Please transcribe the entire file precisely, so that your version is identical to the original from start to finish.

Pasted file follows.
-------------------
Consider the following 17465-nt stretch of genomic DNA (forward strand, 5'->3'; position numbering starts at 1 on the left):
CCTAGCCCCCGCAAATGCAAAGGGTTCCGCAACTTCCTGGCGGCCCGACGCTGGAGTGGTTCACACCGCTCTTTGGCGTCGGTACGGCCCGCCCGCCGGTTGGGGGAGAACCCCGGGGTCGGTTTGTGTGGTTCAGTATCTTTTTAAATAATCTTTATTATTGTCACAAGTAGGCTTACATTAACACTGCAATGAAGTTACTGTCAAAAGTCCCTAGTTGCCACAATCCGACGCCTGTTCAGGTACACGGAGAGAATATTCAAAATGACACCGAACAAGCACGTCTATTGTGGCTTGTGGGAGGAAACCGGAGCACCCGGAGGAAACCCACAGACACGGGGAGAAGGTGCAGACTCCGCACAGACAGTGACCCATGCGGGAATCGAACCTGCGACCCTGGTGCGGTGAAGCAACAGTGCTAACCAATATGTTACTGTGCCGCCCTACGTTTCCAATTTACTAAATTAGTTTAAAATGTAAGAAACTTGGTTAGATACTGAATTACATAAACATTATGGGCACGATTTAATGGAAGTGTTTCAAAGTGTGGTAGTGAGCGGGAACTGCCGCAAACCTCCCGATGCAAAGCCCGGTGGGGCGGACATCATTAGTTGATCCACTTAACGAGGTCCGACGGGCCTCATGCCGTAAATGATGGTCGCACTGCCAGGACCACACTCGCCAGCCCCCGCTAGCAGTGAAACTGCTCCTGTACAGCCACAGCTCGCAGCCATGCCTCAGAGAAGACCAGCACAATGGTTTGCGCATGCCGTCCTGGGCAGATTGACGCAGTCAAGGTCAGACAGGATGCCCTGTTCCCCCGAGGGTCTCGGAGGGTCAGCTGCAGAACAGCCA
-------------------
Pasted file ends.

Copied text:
Consider the following 17465-nt stretch of genomic DNA (forward strand, 5'->3'; position numbering starts at 1 on the left):
CCTAGCCCCCGCAAATGCAAAGGGTTCCGCAACTTCCTGGCGGCCCGACGCTGGAGTGGTTCACACCGCTCTTTGGCGTCGGTACGGCCCGCCCGCCGGTTGGGGGAGAACCCCGGGGTCGGTTTGTGTGGTTCAGTATCTTTTTAAATAATCTTTATTATTGTCACAAGTAGGCTTACATTAACACTGCAATGAAGTTACTGTCAAAAGTCCCTAGTTGCCACAATCCGACGCCTGTTCAGGTACACGGAGAGAATATTCAAAATGACACCGAACAAGCACGTCTATTGTGGCTTGTGGGAGGAAACCGGAGCACCCGGAGGAAACCCACAGACACGGGGAGAAGGTGCAGACTCCGCACAGACAGTGACCCATGCGGGAATCGAACCTGCGACCCTGGTGCGGTGAAGCAACAGTGCTAACCAATATGTTACTGTGCCGCCCTACGTTTCCAATTTACTAAATTAGTTTAAAATGTAAGAAACTTGGTTAGATACTGAATTACATAAACATTATGGGCACGATTTAATGGAAGTGTTTCAAAGTGTGGTAGTGAGCGGGAACTGCCGCAAACCTCCCGATGCAAAGCCCGGTGGGGCGGACATCATTAGTTGATCCACTTAACGAGGTCCGACGGGCCTCATGCCGTAAATGATGGTCGCACTGCCAGGACCACACTCGCCAGCCCCCGCTAGCAGTGAAACTGCTCCTGTACAGCCACAGCTCGCAGCCATGCCTCAGAGAAGACCAGCACAATGGTTTGCGCATGCCGTCCTGGGCAGATTGACGCAGTCAAGGTCAGACAGGATGCCCTGTTCCCCCGAGGGTCTCGGAGGGTCAGCTGCAGAACAGCCA